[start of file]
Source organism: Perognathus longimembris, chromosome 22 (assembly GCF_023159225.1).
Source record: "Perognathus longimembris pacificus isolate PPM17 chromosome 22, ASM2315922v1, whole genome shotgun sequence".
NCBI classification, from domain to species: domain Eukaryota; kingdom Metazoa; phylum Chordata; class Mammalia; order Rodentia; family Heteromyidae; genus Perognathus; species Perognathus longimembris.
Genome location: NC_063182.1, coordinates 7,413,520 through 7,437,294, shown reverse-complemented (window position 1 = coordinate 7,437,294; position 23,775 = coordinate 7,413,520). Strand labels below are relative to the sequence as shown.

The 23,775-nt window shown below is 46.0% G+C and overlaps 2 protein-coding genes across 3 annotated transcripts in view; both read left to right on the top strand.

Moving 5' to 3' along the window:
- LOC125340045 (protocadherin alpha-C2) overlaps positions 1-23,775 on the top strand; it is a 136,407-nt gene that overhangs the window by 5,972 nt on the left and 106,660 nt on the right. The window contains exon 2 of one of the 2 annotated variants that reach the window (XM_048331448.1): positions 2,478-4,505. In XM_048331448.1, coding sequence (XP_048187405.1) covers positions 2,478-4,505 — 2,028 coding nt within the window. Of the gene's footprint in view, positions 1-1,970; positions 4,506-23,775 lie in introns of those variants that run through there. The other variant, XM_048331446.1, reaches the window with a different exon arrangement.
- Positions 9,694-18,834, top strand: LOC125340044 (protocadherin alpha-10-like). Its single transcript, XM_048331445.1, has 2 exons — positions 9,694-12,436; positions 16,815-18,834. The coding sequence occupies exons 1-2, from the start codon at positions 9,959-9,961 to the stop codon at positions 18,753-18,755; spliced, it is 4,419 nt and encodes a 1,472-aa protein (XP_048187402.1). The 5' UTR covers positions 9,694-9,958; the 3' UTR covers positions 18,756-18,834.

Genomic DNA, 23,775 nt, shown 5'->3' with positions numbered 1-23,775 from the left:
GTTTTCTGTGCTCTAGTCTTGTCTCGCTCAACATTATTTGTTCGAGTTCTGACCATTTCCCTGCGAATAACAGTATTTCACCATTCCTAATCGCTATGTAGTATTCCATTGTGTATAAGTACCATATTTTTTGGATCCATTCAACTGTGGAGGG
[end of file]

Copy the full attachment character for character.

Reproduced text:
Source organism: Perognathus longimembris, chromosome 22 (assembly GCF_023159225.1).
Source record: "Perognathus longimembris pacificus isolate PPM17 chromosome 22, ASM2315922v1, whole genome shotgun sequence".
NCBI classification, from domain to species: domain Eukaryota; kingdom Metazoa; phylum Chordata; class Mammalia; order Rodentia; family Heteromyidae; genus Perognathus; species Perognathus longimembris.
Genome location: NC_063182.1, coordinates 7,413,520 through 7,437,294, shown reverse-complemented (window position 1 = coordinate 7,437,294; position 23,775 = coordinate 7,413,520). Strand labels below are relative to the sequence as shown.

The 23,775-nt window shown below is 46.0% G+C and overlaps 2 protein-coding genes across 3 annotated transcripts in view; both read left to right on the top strand.

Moving 5' to 3' along the window:
- LOC125340045 (protocadherin alpha-C2) overlaps positions 1-23,775 on the top strand; it is a 136,407-nt gene that overhangs the window by 5,972 nt on the left and 106,660 nt on the right. The window contains exon 2 of one of the 2 annotated variants that reach the window (XM_048331448.1): positions 2,478-4,505. In XM_048331448.1, coding sequence (XP_048187405.1) covers positions 2,478-4,505 — 2,028 coding nt within the window. Of the gene's footprint in view, positions 1-1,970; positions 4,506-23,775 lie in introns of those variants that run through there. The other variant, XM_048331446.1, reaches the window with a different exon arrangement.
- Positions 9,694-18,834, top strand: LOC125340044 (protocadherin alpha-10-like). Its single transcript, XM_048331445.1, has 2 exons — positions 9,694-12,436; positions 16,815-18,834. The coding sequence occupies exons 1-2, from the start codon at positions 9,959-9,961 to the stop codon at positions 18,753-18,755; spliced, it is 4,419 nt and encodes a 1,472-aa protein (XP_048187402.1). The 5' UTR covers positions 9,694-9,958; the 3' UTR covers positions 18,756-18,834.

Genomic DNA, 23,775 nt, shown 5'->3' with positions numbered 1-23,775 from the left:
GTTTTCTGTGCTCTAGTCTTGTCTCGCTCAACATTATTTGTTCGAGTTCTGACCATTTCCCTGCGAATAACAGTATTTCACCATTCCTAATCGCTATGTAGTATTCCATTGTGTATAAGTACCATATTTTTTGGATCCATTCAACTGTGGAGGG